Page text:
A bushcraft knife should be thicker and probably shorter than a regular knife if you’re looking for sturdiness and reliability.
After using a number of survival knives, I think the ideal size for a bushcraft knife is about 10 inches, and I am talking about overall length, which puts the blade length at about 5 inches, give or take, depending on the design.
Obviously, a hardcore bushcraft knife must be a full tang-fixed blade – forget about folders as they’re not as reliable/durable as fixed blades.
A 4-5-inch blade, provided it’s made of high quality steel, can be used for basically any task imaginable, making for the ideal combo of portability and efficiency. And speaking of practicality, a 5-inch blade knife is very comfy to carry around at all times.
The thing is, the best knife/bushcraft tool in the world would not help you out a bit if it sits cozy in your closet or in your gear bag. What you have on your person when SHTF is what makes a difference in a survival situation, right?
Big knives like machetes or 10-12-inch long bowie knives are pretty cool looking and definitely usable in a survival scenario, but they’re not the definition of practicality. A large blade can be really useful when it comes to chopping wood, yet it would never match an axe/hatchet in this department and it would be completely useless at finer tasks.
And if you think you can’t fell trees with a 5-incher, think again; everything’s about technique.
Video first seen on IA Woodsman.
However, if you’re looking into serious woodwork, you should consider carrying a hatchet together with your bushcraft knife. A medium-sized, 5-inch blade together with a hatchet would make for the perfect bushcraft survival combo.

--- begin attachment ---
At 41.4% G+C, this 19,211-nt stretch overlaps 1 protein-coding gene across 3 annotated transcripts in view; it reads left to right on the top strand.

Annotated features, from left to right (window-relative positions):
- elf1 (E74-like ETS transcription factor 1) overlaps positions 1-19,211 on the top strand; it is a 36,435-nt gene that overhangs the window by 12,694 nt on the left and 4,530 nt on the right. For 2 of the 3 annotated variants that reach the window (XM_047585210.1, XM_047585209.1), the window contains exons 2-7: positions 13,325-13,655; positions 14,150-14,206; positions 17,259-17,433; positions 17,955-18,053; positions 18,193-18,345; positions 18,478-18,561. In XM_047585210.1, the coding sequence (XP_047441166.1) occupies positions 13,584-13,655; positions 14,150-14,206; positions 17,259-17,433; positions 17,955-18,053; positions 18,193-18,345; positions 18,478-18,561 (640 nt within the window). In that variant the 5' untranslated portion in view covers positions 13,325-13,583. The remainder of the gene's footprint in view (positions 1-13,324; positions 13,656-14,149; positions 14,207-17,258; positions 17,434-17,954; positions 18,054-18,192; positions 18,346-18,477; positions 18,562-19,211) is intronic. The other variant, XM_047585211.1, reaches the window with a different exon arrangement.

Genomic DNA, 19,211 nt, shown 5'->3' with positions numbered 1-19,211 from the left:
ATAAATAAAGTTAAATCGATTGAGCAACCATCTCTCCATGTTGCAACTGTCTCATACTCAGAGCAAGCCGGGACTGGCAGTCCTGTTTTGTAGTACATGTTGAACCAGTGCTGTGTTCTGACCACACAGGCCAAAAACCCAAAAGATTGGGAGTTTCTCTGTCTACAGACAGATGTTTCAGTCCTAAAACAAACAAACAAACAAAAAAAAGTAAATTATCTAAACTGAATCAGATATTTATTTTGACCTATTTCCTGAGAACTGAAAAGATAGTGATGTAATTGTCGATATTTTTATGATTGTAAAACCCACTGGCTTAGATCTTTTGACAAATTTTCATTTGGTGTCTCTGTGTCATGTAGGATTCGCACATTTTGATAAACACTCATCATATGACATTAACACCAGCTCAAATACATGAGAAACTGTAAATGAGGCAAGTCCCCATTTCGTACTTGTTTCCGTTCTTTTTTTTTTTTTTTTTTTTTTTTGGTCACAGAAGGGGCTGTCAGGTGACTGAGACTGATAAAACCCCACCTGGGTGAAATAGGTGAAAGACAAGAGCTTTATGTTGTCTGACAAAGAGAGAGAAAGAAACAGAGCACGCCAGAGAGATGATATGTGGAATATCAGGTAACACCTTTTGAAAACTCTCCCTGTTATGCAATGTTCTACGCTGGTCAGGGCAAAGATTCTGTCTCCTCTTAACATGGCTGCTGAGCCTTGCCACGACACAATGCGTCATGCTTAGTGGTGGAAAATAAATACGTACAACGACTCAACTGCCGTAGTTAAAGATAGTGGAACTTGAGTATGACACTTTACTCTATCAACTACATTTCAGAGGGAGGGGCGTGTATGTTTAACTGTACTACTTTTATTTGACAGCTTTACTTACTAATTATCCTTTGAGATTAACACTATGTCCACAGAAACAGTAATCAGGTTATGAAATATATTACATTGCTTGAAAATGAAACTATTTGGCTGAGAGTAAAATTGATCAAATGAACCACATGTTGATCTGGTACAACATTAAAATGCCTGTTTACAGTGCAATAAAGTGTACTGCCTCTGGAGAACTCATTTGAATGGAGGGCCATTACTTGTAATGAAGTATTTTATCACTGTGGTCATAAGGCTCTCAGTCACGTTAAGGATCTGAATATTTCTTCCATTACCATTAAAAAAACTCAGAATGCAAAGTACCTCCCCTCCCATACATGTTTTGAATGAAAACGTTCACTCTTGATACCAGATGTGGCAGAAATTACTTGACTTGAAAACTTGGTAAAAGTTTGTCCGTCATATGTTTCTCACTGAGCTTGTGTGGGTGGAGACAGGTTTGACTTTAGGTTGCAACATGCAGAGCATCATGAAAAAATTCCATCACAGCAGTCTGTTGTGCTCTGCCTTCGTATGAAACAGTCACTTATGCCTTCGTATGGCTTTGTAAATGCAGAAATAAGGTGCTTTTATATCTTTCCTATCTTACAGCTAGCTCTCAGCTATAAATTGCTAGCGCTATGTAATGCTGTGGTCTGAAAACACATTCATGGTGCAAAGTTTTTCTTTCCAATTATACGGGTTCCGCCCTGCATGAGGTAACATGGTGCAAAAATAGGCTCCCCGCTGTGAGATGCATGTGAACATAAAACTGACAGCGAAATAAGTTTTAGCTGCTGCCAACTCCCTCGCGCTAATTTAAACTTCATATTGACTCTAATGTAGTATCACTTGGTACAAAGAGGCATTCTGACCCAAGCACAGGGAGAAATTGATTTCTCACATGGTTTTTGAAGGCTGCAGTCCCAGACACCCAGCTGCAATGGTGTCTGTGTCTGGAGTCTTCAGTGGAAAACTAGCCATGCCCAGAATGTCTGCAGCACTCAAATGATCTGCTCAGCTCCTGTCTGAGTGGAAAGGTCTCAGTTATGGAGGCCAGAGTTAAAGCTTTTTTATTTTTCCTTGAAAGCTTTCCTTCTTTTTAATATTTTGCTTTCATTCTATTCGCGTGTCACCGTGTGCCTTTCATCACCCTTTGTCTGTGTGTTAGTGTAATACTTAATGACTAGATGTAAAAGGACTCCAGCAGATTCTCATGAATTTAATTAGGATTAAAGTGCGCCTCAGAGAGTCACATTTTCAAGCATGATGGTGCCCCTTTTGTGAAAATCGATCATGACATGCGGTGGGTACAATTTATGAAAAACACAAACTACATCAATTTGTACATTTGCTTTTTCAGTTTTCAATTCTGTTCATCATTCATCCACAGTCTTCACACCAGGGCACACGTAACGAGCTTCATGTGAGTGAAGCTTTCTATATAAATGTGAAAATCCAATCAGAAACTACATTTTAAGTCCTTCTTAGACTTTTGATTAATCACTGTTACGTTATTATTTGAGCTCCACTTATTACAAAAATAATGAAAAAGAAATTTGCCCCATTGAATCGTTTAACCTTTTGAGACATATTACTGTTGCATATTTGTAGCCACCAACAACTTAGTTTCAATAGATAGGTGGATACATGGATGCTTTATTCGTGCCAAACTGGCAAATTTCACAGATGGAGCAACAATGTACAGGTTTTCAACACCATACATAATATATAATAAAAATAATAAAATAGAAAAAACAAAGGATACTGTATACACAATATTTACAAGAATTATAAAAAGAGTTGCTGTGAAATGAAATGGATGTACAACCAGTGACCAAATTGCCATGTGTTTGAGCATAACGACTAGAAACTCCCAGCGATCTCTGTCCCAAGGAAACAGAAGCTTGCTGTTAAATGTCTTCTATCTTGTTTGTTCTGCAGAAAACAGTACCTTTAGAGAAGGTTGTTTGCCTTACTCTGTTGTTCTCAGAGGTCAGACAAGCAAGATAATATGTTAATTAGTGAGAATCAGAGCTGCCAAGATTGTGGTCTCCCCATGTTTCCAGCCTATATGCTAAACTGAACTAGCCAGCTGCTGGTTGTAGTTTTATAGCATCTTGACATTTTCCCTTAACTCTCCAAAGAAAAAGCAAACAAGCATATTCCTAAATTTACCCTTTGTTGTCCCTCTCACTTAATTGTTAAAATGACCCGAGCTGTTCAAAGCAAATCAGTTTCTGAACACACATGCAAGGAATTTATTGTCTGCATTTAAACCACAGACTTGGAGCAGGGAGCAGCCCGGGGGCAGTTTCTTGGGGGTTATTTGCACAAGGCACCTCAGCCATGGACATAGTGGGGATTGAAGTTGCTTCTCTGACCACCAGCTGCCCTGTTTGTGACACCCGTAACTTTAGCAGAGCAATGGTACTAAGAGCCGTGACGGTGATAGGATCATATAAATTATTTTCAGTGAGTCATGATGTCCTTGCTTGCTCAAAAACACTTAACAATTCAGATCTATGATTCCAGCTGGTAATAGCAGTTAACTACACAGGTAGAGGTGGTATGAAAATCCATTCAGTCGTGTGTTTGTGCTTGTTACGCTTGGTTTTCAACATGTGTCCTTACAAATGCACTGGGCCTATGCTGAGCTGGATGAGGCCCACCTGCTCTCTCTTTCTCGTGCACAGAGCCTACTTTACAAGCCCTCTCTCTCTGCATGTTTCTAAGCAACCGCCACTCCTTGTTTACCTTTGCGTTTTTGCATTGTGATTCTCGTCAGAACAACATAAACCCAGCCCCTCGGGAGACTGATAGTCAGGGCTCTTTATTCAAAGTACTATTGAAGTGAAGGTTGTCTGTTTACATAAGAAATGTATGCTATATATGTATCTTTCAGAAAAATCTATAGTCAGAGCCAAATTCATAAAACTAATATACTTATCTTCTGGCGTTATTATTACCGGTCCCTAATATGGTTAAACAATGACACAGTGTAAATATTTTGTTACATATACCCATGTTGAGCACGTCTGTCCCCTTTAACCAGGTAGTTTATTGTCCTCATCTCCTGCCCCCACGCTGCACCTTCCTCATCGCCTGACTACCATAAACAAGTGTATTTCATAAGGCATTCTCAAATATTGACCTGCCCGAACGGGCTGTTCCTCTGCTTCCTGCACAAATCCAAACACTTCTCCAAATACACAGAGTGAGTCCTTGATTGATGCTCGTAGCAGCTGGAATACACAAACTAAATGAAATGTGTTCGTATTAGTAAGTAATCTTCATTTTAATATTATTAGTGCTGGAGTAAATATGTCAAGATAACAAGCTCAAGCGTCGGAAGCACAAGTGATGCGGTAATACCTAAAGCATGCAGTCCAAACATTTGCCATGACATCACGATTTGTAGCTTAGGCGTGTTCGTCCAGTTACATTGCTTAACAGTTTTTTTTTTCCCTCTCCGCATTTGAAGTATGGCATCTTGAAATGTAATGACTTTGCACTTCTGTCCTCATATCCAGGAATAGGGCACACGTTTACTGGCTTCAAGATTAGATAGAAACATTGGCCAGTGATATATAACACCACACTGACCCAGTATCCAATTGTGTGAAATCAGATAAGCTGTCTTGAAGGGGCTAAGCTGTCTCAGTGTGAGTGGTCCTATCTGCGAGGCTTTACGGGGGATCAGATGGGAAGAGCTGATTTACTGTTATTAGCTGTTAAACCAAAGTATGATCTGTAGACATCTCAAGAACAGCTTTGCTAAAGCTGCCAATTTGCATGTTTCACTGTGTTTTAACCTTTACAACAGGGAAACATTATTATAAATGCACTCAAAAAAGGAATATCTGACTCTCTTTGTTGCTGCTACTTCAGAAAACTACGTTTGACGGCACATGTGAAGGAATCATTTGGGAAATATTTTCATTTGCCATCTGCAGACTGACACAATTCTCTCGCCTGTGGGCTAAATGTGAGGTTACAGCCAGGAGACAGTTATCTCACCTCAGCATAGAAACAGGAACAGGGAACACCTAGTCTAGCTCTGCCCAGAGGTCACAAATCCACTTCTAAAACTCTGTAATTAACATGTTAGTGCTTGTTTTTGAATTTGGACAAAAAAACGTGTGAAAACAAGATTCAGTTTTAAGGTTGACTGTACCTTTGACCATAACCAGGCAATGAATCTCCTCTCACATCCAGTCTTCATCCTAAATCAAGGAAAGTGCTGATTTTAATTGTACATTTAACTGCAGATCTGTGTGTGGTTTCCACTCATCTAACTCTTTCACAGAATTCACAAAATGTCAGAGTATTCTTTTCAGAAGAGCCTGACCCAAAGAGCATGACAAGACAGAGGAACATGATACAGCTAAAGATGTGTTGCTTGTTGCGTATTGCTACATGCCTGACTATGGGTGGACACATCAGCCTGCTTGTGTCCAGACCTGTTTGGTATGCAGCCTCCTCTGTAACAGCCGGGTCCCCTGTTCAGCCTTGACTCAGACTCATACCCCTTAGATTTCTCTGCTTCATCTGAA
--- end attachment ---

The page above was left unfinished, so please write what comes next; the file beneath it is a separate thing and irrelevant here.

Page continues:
Carrying a large knife only (a 12-incher for example, or a machete) would fill an intermediate role but it would not excel at either end compared to a a 5-incher/hatchet combo.
So, now that we’ve been through all the reasons, hopefully you can see why I believe that a 5-inch blade would make for the best bushcraft tool.
It’s fairly easy to carry around and it can be used for a multitude of purposes, i.e. to cut branches for improvising a shelter, to prepare firewood, to clean small game/fish, and it’s also more likely that you’ll have it on your person 24/7, whereas a 12-inch bowie knife or machete is more likely to sit at home on a shelf or stuffed in your bug-out bag somewhere.
When all is said and done, a smaller knife would serve you best as a bushcraft tool. You can go a little bigger, but I’d recommend keeping it under 7 inches, with the ideal size being between 4 and 5 inches.
If you take a look at what bushcraft experts are carrying, you’d see that Ray Mears, Mors Kochanski, Les Stroud, and Cody Lundin are all using bushcraft knives of roughly the same size: 4-5 inch blades.
And forget about the appeal-to-authority fallacy: just try it for yourself, and bottom line, choose wisely and don’t skimp on quality when it comes to survival gear! Your survival might depend on this!
I hope the article helped. If you have questions or suggestions, feel free to comment in the dedicated section below.
This article has been written by Chris Black for Survivopedia.